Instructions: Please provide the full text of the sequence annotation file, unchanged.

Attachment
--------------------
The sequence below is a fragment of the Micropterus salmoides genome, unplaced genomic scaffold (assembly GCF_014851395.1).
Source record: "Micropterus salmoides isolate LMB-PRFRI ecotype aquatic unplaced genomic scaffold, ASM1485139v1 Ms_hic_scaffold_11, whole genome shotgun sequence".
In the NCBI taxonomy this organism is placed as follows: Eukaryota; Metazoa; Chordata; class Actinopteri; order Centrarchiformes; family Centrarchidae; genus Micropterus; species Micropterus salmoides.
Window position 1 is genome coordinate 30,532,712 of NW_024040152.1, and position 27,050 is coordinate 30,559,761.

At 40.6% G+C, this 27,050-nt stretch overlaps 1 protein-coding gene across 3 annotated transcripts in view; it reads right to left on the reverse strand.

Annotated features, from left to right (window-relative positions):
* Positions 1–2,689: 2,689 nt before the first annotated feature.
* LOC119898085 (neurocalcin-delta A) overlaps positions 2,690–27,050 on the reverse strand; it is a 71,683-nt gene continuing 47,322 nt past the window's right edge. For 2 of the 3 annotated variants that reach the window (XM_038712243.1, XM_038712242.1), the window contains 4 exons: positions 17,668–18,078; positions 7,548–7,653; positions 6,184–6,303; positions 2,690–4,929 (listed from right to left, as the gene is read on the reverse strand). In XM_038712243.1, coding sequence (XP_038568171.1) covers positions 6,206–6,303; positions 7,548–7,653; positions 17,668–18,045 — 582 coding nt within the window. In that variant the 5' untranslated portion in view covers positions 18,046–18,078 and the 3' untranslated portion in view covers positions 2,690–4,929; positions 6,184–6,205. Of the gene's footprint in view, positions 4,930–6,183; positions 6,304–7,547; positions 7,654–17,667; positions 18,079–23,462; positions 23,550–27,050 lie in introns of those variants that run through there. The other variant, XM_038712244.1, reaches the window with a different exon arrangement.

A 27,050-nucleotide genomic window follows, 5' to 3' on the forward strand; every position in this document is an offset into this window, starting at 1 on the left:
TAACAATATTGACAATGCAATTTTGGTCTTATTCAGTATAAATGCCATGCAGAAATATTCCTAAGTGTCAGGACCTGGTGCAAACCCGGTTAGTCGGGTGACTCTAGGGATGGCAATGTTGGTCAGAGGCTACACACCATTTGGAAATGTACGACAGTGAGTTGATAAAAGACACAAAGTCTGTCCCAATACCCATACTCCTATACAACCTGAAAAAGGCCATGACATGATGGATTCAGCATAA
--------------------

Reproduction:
The sequence below is a fragment of the Micropterus salmoides genome, unplaced genomic scaffold (assembly GCF_014851395.1).
Source record: "Micropterus salmoides isolate LMB-PRFRI ecotype aquatic unplaced genomic scaffold, ASM1485139v1 Ms_hic_scaffold_11, whole genome shotgun sequence".
In the NCBI taxonomy this organism is placed as follows: Eukaryota; Metazoa; Chordata; class Actinopteri; order Centrarchiformes; family Centrarchidae; genus Micropterus; species Micropterus salmoides.
Window position 1 is genome coordinate 30,532,712 of NW_024040152.1, and position 27,050 is coordinate 30,559,761.

At 40.6% G+C, this 27,050-nt stretch overlaps 1 protein-coding gene across 3 annotated transcripts in view; it reads right to left on the reverse strand.

Annotated features, from left to right (window-relative positions):
* Positions 1–2,689: 2,689 nt before the first annotated feature.
* LOC119898085 (neurocalcin-delta A) overlaps positions 2,690–27,050 on the reverse strand; it is a 71,683-nt gene continuing 47,322 nt past the window's right edge. For 2 of the 3 annotated variants that reach the window (XM_038712243.1, XM_038712242.1), the window contains 4 exons: positions 17,668–18,078; positions 7,548–7,653; positions 6,184–6,303; positions 2,690–4,929 (listed from right to left, as the gene is read on the reverse strand). In XM_038712243.1, coding sequence (XP_038568171.1) covers positions 6,206–6,303; positions 7,548–7,653; positions 17,668–18,045 — 582 coding nt within the window. In that variant the 5' untranslated portion in view covers positions 18,046–18,078 and the 3' untranslated portion in view covers positions 2,690–4,929; positions 6,184–6,205. Of the gene's footprint in view, positions 4,930–6,183; positions 6,304–7,547; positions 7,654–17,667; positions 18,079–23,462; positions 23,550–27,050 lie in introns of those variants that run through there. The other variant, XM_038712244.1, reaches the window with a different exon arrangement.

A 27,050-nucleotide genomic window follows, 5' to 3' on the forward strand; every position in this document is an offset into this window, starting at 1 on the left:
TAACAATATTGACAATGCAATTTTGGTCTTATTCAGTATAAATGCCATGCAGAAATATTCCTAAGTGTCAGGACCTGGTGCAAACCCGGTTAGTCGGGTGACTCTAGGGATGGCAATGTTGGTCAGAGGCTACACACCATTTGGAAATGTACGACAGTGAGTTGATAAAAGACACAAAGTCTGTCCCAATACCCATACTCCTATACAACCTGAAAAAGGCCATGACATGATGGATTCAGCATAA